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Nutrición Hospitalaria

On-line version ISSN 1699-5198Print version ISSN 0212-1611

Abstract

GEORGIADIS-LEWANDOWSKI, Cláudia et al. Nutritional aspects in allogeneic hematopoietic stem cell transplantation in children and adolescents in a tertiary hospital. Nutr. Hosp. [online]. 2019, vol.36, n.1, pp.20-24. ISSN 1699-5198.  http://dx.doi.org/10.20960/nh.2050.

Introduction:

during hematopoietic stem cell transplantation (HSCT) some factors may impact on the patient's nutritional status (NS). Conditioning regimen, as well as signs and symptoms of the gastrointestinal tract, can negatively influence on oral food intake. Patients may require the use of complementary nutritional therapies aiming at an adequate caloric intake with the objective of avoiding decreasing in NS.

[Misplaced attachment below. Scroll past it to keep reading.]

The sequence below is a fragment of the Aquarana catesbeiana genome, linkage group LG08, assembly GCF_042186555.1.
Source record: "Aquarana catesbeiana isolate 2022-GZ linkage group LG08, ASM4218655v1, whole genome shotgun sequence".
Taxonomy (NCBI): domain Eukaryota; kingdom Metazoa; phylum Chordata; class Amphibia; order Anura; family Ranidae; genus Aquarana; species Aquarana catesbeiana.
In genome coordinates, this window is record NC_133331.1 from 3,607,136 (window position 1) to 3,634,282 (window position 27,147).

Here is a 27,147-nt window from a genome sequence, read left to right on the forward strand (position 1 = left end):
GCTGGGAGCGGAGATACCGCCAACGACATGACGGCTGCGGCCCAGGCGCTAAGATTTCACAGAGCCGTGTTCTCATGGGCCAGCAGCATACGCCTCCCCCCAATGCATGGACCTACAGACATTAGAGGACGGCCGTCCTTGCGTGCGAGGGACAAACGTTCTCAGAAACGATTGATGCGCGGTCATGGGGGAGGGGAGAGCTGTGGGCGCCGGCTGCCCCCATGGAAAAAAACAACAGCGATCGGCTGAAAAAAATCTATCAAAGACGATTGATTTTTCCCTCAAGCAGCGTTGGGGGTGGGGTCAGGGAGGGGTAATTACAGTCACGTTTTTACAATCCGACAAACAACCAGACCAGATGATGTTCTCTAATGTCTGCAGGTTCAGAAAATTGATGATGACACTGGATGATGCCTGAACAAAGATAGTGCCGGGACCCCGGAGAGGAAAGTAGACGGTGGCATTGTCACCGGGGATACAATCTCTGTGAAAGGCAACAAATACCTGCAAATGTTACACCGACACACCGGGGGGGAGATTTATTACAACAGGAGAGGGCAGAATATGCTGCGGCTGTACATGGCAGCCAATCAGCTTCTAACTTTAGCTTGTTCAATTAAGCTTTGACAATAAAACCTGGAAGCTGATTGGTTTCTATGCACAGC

Objective:

the study aims to describe the nutritional aspects relevant to the maintenance of NS during hospitalization of children and adolescents undergoing HSCT at a tertiary hospital.

Method:

a retrospective study with a review of medical records of patients undergoing HSCT, aged between 0 and 19 years of age (incomplete) between January 2009 and December 2014. Data were collected regarding food intake, nutritional therapies used, and clinical signs and symptoms in six times: hospitalization, D0 (day of cell infusion), D+7, D+14, D+21 and D+28.

Results:

sixty-three patients were evaluated, being 56% males, with a median age of ten years. At the time of hospitalization, 100% of patients had their energy needs met by mouth, decreasing from D0 (about 30%), with more prevalent use of parental nutritional and enteral nutrition from D+7. Loss of appetite, mucositis and nausea were the most frequent signs and symptoms. From D+21 it was possible to observe an increase in caloric intake by mouth.

Conclusion:

patients showed decreased food intake throughout hospitalization. However, it has been shown that the prescription of complementary nutritional therapies has reduced the impact of weight loss.

Keywords : Hematopoietic stem cell transplantation; Nutritional therapy; Pediatrics.

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